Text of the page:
Sheikh Sadi, who narrates this incident, adds the below advice:

“Virtue in service is to bear the burden of the weak when strongest and healthiest, as a show of appreciation. A heart filled with compassion is forgiving. If you rest content with your dull image, with your body your name will die, too. But if you become a man of generosity, devoted to service, your life will continue even after death, in hearts where your generosity survives. Can you not see that there are many tombs in Karh, none more visited and renowned than that of Maruf Karhi?”

The righteous have already said it wonderfully: “Tasawwuf is to become adored, without being a burden”.

The gates of mercy are opened by compassionate and benevolent service. The value of a given service depends on the greatness of the sacrifice involved and it being carried out like it is a deed of worship. Again, an ideal service is that which is lent solely for the pleasure of the Lord, with a sensitive conduct that utterly avoids disparaging the person served. As said by Abdullah ibn Munazil -may Allah sanctify his secret-: “Manners in service are more important than the service itself.”

Mawlana Rumi -may Allah sanctify his secret- speaks in a similar tone: “Work for the love of Allah. Serve for the love of Allah. What is it to you if the public appreciates it or not? Does not Allah suffice as an auspicious customer in the bazaar that is the world? What can people possibly give you in comparison with what Allah shall give? So turn your gaze not to the thanks that come from the way of the people, but to the acceptance that comes from the way of Allah!”

This is exactly the beauty and greatness tasawwuf wishes to impart onto hearts. The words of advice given by Amir Kulal -may Allah sanctify his secret- to his student Bahaaddin Naqshbandi -may Allah sanctify his secret- for him to rid his heart of deep set egoistic tendencies are emblematic:

“Seek to win hearts; serve the vulnerable! Protect the weak and the brokenhearted! They are such that they receive no income from the public. Nevertheless, they remain in their frames of complete peace of heart, modesty and dejection. Search and find these people and serve them!”

During the first seven years of his initiation into the Sufi path, Shah Naqshbandi -may Allah sanctify his secret- in fact lead a life defined by khidmah, where he served the ill and weak, as well as injured animals, even sparing time to clean streets which people used, simply to reach the state of ‘nothingness’, the complete opposite of pride and conceit.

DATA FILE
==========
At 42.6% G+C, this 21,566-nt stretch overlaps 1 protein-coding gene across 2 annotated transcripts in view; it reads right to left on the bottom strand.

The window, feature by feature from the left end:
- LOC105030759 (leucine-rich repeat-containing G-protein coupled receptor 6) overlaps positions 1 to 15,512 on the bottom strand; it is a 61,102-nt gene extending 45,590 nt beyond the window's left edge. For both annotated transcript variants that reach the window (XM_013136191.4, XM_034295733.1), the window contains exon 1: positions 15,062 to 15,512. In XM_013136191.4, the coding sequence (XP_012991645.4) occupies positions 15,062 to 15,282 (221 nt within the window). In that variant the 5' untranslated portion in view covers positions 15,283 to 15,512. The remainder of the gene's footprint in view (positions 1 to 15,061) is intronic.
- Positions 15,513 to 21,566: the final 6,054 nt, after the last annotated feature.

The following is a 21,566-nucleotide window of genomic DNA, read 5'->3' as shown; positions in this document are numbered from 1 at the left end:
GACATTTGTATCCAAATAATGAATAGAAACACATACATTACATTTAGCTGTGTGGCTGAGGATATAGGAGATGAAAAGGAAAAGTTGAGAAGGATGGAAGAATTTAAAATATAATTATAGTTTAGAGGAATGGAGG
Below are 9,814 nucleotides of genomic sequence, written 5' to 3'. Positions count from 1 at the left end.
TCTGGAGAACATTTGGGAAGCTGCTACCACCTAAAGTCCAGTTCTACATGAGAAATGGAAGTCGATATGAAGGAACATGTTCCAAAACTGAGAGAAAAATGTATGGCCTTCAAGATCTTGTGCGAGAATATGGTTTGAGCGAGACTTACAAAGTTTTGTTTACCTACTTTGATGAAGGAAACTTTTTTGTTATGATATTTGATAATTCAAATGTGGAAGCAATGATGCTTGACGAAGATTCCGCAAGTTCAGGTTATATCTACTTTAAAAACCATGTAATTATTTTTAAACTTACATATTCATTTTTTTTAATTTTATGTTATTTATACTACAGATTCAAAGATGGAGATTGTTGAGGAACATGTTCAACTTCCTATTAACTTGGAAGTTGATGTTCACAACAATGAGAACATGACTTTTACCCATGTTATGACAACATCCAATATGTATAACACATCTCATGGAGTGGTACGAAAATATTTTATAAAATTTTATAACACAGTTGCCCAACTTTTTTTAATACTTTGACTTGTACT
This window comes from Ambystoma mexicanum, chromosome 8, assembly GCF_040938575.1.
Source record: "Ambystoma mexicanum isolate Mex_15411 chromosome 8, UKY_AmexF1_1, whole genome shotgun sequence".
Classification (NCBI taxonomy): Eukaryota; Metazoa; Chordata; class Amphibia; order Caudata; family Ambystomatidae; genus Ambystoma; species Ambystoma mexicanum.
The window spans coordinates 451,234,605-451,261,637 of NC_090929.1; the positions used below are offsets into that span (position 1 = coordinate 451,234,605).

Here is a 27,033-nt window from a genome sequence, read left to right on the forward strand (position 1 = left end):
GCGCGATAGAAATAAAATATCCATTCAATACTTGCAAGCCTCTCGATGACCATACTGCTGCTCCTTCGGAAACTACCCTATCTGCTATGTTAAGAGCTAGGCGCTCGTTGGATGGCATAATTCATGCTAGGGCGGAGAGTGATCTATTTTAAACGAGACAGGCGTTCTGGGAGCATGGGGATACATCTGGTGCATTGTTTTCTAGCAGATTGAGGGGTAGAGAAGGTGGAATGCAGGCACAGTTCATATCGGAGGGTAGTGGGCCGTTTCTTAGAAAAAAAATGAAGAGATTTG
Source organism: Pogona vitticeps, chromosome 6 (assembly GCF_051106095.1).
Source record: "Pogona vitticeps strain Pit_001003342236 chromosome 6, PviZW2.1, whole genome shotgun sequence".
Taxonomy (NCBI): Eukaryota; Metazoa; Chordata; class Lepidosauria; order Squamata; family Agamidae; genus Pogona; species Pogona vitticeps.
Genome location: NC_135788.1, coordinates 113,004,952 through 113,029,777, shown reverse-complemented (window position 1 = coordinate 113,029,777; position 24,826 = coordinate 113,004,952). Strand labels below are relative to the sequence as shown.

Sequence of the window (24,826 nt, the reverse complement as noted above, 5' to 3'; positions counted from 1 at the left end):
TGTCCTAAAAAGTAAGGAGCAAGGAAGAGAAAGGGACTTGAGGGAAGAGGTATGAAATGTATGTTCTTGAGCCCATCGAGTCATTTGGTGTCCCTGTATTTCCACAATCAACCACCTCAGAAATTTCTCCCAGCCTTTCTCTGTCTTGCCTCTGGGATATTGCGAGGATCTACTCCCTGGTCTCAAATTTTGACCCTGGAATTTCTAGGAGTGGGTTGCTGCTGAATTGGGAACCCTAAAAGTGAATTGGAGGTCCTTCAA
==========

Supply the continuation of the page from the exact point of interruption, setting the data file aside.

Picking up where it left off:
He recounts these years himself: “For a long time, I worked on the road as my master had commanded, fulfilling all services required of me. There came a point where, on seeing any creation of the Lord whatsoever, I would stand still where I was and wait for it to walk past. This lasted seven years all together. In return, I was engulfed by such a spiritual mindset that I could feel their inner moans of anguish, pleading the Lord.”

This is a concrete manifestation of serving creation for the sake of the Creator and looking upon them through eyes of Divine love.

About righteous Muslims, the Almighty states:

“They compete with each other in what is good” (Al-i Imran, 114). The most exceptional fruits this competition has yielded are waqfs or charity trusts.

Most certainly, service comes in various forms. All efforts made for the pleasure of Allah, glory unto Him, are included in service. The important thing is for hearts to lend a service, be it spiritual or financial, as much as is allowed by their aptitudes, powers and suitability. The Lord has entrusted each person with a distinct kind of service to lend and has made each person suitable for the task. And no less, He has endowed each person with the required means, spiritual and physical.

There were approximately 120,000 Companions present in the Farewell Pilgrimage. Over a 100,000 of them ended up going to various lands on Earth, near and far, offering their lives as trusts in the way of the Lord, passing away in those lands. Just to cite one example among many, the tombs of the sons of Othman and Abbas -Allah be well-pleased with him- are in fact in Samarkand. Istanbul itself is home to the graves of many Companions. An overwhelming majority of those who remained in Mecca and Medina, in turn, served to protect the hubs of Islam, continuing their services there.

One of the most illustrious feats of leaving no stone unturned in calling people to guidance and striving genuinely for their happiness in Here and in the Hereafter is vivid in the life of Khalid ibn Zayd Abu Ayyub al-Ansari -Allah be well-pleased with him-, who twice arrived at the fortified walls of Istanbul, despite his old age. The love of serving and the battle to salvage their eternity steered them to four corners of the world.